Critics have paid considerable attention to the Horatian commonplaces, ut pictura poesis and exegi monumentum, in French Renaissance literature over the past forty years. Before the 1980s, however, investigators of the first idea proceeded in very different directions from examiners of the second. As a rule, scholarship on ut pictura...
(The entire section is 5613 words.)
Jean M. Fallon (essay date 1993)
SOURCE: Voice and Vision in Ronsard's `Les Sonnets pour Helene.' New York: Peter Lang, 1993, 142 p.
[In the following excerpt, Fallon interprets Ronsard's Sonnets pour Helene cycle, seeing the work's final theme as one concerning love sacrificed for poetry.]
Les Sonnets pour Helene recounts a story about growth—growth that involves action and stasis, expansion and reduction, choice and chance, progress and reversal.1 The details of a lover's loss and a poet's progress emerge in the course of the two books of sonnets as the narrator struggles to record the quests of two personas in their search to realize their ultimate goals. The lover and...
(The entire section is 8308 words.)
Catharine Randall (essay date 1996)
SOURCE: “Poetic License, Censorship and the Unrestrained Self: Ronsard's Livret de folastries,” in Papers on French Seventeenth Century Literature, Vol. XXIII, No. 45, 1996, pp. 449-62.
[In the following essay, Randall describes the trangressive and pornographic qualities of Ronsard's Livret de folastries.]
I. MAKING FREE WITH THE TEXT: RONSARD, LA FONTAINE AND A VOICE FROM VICE
One of the ways in which freedom of expression can be measured is through an examination of poetic license taken. “Poetic license” implies a censoring body, one overseeing the norms of expression. When censorship is ignored, or when limits are stretched,...
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Cathy Yandell (essay date 1997)
SOURCE: “Carpe Diem Revisited: Ronsard's Temporal Ploys,” in Sixteenth Century Journal, Vol. XXVIII, No. 4, 1997, pp. 1281-1302.
[In the following essay, Yandell investigates the carpe diem theme in Ronsard's poetry and its relation to the poet's dread of aging.]
For women are as Roses, whose faire flowre Being once displaid, doth fall that verie howre.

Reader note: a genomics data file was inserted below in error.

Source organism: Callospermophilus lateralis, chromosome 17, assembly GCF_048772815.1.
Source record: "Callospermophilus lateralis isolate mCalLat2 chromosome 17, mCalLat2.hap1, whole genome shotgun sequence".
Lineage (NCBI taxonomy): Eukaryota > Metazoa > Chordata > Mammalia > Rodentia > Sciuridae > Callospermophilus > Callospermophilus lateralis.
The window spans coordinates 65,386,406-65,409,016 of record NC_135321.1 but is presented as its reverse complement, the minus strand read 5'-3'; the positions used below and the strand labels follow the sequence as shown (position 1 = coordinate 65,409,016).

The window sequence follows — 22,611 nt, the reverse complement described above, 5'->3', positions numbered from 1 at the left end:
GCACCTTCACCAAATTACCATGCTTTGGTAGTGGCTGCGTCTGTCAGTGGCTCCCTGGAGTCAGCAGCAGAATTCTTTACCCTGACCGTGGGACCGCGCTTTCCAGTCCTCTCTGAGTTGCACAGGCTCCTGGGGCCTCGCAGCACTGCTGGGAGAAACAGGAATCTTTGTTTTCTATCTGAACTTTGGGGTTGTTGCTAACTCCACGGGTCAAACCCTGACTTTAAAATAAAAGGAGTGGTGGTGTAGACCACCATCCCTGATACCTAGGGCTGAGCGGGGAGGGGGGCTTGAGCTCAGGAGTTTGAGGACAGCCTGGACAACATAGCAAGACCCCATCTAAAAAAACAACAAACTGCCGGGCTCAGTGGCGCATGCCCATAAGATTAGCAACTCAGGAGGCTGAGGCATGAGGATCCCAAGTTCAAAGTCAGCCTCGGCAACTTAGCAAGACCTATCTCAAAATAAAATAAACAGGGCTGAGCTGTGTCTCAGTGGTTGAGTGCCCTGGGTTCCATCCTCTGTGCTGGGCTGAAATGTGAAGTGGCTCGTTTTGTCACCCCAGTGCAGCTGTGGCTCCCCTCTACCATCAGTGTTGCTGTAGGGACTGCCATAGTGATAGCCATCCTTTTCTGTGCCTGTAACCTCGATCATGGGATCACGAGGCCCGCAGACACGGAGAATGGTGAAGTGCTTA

Orsino to Viola in Shakespeare's Twelfth Night (2:4:36-39)
The carpe diem (“pluck the day”) motif, whose onomastic origins can be traced to Horace, permeates not only classical Greek and Latin poetry but also lyric poetry from fifteenth-century Italy...
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Philip Ford (essay date 1997)
SOURCE: Ronsard's `Hymnes': A Literary and Iconographical Study. Tempe, Ariz.: Medieval & Renaissance Texts & Studies, 1997, 337 p.
[In the following excerpt, Ford observes the sources, themes, and stylistic developments of Ronsard's early hymns.]
Les Hymnes sont des Grecs invention premiere.
(Ronsard, L. XVIII. 263. 1)
From our general discussion of iconographical aspects of Ronsard's poetry, it is clear that the prevailing philosophy of Neo-Platonism in humanist and artistic circles provided a strong unifying influence between the visual arts and poetry. It had a profound effect not only on the choice of subject, use of...
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Ahmed, Ehsan. “`Quel Genre de Querelle?' Pierre de Ronsard and Janne.” Romance Notes XXXVIII, No. 3 (Spring 1998): 255-61.
Interpretation of Ronsard's “A Janne Impitoiable” which explores the poem's “poetics of misogyny.”
Bizer, Marc. “The Genealogy of Poetry According to Ronsard and Julius Caesar Scaliger.” Humanistica Lovaniensia: Journal of Neo-Latin Studies XLIII (1994): 304-18.
Considers the Renaissance debate over the superiority of Homer or Vergil in regard to the critical views of Ronsard and his contemporary Scaliger.
Campo, Roberto E. Ronsard's Contentious...
(The entire section is 586 words.)